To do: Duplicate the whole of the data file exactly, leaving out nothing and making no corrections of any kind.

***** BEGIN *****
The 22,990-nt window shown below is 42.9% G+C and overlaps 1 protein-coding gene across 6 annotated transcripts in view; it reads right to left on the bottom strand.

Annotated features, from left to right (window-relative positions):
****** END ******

The 22,990-nt window shown below is 42.9% G+C and overlaps 1 protein-coding gene across 6 annotated transcripts in view; it reads right to left on the bottom strand.

Annotated features, from left to right (window-relative positions):